Several days ago, the Calbuco volcano erupted for the first time in nearly 50 years, and it did so with quite a vengeance. Over 4,000 people were forced to evacuate areas in southern Chile, and individuals from towns throughout the region reported heavy instances of ash-fall.

We asked our followers to send us some of their images. In a series of stunning photos, the columns of lava and ash are resolved with clarity from near and afar.

Image of the Calbuco eruption. Credit and copyright: Cristian Walker Mesina
Image of the Calbuco eruption. Credit and copyright: Cristian Walker Mesina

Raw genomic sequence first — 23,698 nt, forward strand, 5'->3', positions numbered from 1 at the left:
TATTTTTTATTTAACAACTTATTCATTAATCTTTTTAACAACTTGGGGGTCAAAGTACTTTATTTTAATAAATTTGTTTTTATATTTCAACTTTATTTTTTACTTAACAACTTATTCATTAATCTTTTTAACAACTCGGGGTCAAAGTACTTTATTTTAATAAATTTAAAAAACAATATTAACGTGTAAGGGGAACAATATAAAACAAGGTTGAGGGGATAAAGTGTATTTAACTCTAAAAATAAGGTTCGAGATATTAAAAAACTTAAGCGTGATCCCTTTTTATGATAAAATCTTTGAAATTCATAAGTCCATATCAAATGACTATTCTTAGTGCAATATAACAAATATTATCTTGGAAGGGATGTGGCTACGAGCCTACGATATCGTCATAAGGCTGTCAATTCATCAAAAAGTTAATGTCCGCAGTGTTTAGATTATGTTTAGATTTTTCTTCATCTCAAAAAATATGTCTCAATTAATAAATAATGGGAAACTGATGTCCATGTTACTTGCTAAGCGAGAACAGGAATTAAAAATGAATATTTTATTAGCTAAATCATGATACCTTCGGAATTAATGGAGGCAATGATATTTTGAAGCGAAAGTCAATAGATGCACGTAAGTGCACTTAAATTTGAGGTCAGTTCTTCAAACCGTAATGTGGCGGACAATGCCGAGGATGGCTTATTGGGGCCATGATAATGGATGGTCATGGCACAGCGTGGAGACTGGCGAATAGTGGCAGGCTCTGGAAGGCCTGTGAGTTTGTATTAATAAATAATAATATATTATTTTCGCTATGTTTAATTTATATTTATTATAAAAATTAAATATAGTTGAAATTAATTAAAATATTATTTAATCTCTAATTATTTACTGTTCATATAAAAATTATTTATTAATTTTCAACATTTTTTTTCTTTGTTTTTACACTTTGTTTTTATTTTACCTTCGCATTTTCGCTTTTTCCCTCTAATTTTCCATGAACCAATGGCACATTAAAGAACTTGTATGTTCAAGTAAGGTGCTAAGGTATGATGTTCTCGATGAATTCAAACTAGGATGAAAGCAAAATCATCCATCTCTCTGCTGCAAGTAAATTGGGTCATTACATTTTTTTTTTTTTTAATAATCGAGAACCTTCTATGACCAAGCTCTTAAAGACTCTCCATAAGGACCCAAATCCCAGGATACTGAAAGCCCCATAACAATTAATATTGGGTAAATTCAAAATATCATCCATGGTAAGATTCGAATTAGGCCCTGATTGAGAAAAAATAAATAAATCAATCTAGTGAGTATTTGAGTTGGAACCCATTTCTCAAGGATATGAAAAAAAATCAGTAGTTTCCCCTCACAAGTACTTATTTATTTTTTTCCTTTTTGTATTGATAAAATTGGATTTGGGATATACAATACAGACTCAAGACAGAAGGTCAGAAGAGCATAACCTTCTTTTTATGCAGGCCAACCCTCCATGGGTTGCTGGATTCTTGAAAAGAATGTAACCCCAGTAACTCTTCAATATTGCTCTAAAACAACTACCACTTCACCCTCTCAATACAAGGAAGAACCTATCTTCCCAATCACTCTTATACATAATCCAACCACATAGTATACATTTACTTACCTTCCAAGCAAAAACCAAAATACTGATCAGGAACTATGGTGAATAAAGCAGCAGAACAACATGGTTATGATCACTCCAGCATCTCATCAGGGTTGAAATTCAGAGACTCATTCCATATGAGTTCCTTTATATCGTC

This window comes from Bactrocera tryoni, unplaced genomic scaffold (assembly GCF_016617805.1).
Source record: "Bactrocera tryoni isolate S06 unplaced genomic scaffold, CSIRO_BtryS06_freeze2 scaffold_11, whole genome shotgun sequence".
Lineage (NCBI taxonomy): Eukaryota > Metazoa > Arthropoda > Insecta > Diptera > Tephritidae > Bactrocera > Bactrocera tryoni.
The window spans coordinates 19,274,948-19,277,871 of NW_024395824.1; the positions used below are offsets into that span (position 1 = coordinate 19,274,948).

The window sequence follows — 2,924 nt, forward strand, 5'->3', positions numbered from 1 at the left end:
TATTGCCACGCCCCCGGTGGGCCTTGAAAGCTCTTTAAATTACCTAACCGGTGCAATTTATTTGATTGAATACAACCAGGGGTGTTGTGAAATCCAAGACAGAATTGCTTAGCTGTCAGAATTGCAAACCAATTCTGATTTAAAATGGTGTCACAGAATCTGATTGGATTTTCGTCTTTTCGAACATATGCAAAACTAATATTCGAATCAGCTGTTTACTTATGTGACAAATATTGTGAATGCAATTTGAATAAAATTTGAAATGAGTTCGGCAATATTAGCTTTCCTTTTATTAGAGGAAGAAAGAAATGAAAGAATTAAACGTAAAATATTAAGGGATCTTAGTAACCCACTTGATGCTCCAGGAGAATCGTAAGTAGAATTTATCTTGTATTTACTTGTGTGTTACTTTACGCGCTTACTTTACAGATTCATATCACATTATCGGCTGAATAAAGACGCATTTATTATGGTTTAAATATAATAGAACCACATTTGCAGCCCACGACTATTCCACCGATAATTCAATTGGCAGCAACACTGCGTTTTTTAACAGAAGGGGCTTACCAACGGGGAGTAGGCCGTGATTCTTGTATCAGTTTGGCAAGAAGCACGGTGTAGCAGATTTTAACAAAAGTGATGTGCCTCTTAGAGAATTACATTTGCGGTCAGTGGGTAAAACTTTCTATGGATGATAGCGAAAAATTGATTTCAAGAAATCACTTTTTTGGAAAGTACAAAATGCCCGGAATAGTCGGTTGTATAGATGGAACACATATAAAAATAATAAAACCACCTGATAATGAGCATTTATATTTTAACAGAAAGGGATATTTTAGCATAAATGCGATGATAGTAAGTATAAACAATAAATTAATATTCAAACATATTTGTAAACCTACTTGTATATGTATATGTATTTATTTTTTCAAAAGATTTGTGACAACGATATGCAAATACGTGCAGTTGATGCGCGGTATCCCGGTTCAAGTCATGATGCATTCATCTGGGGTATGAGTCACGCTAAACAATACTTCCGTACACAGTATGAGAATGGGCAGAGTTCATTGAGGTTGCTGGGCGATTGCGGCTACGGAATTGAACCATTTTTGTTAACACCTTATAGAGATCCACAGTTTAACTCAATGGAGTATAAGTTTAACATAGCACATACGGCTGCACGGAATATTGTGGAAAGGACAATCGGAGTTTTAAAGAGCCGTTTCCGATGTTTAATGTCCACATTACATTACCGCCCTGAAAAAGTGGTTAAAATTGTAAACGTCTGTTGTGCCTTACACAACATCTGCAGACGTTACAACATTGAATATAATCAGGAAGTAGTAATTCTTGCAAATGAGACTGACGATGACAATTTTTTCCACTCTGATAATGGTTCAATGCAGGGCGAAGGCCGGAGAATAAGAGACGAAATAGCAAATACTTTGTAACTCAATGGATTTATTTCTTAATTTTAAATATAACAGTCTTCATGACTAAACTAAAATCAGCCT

Image of the Calbuco eruption. Credit and copyright: Cristian Walker Mesina

The eruption spat out a plume of smoke that may extend beyond 65,000-feet (19,812-meter) high, with ash reaching as far as the Argentine town of San Martin de los Andes—about 105 miles from ground zero—and 140 miles (225 kilometers) north of Calbuco, in the towns of Villarica and Pucón. Residents in a number of areas reported instances of heavy ash falling after the eruption.

NASA’s Earth Observatory satellites captured images of the smoking volcano from space Thursday and Friday.

Image via NASA
Image via NASA
Image via Telemundo

The national park where the volcano is located is currently closed as a safety precaution (obviously).


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